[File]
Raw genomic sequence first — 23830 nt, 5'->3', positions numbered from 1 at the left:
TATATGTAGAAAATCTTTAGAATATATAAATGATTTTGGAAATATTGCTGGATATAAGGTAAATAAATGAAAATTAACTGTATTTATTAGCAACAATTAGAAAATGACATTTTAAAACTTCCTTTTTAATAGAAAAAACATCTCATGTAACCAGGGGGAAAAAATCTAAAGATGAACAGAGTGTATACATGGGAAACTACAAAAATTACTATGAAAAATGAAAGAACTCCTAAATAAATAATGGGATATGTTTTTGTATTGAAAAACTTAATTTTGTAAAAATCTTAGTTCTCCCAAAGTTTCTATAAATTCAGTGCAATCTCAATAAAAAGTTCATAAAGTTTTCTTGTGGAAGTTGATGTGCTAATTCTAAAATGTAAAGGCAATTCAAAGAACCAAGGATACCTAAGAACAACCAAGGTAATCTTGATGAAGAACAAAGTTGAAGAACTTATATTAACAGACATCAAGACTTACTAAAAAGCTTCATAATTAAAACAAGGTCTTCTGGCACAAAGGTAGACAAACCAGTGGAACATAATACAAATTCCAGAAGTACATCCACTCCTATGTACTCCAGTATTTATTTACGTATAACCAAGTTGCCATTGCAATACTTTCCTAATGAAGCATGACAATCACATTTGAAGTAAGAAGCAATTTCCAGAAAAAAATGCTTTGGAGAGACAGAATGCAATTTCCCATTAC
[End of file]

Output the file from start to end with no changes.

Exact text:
Raw genomic sequence first — 23830 nt, 5'->3', positions numbered from 1 at the left:
TATATGTAGAAAATCTTTAGAATATATAAATGATTTTGGAAATATTGCTGGATATAAGGTAAATAAATGAAAATTAACTGTATTTATTAGCAACAATTAGAAAATGACATTTTAAAACTTCCTTTTTAATAGAAAAAACATCTCATGTAACCAGGGGGAAAAAATCTAAAGATGAACAGAGTGTATACATGGGAAACTACAAAAATTACTATGAAAAATGAAAGAACTCCTAAATAAATAATGGGATATGTTTTTGTATTGAAAAACTTAATTTTGTAAAAATCTTAGTTCTCCCAAAGTTTCTATAAATTCAGTGCAATCTCAATAAAAAGTTCATAAAGTTTTCTTGTGGAAGTTGATGTGCTAATTCTAAAATGTAAAGGCAATTCAAAGAACCAAGGATACCTAAGAACAACCAAGGTAATCTTGATGAAGAACAAAGTTGAAGAACTTATATTAACAGACATCAAGACTTACTAAAAAGCTTCATAATTAAAACAAGGTCTTCTGGCACAAAGGTAGACAAACCAGTGGAACATAATACAAATTCCAGAAGTACATCCACTCCTATGTACTCCAGTATTTATTTACGTATAACCAAGTTGCCATTGCAATACTTTCCTAATGAAGCATGACAATCACATTTGAAGTAAGAAGCAATTTCCAGAAAAAAATGCTTTGGAGAGACAGAATGCAATTTCCCATTAC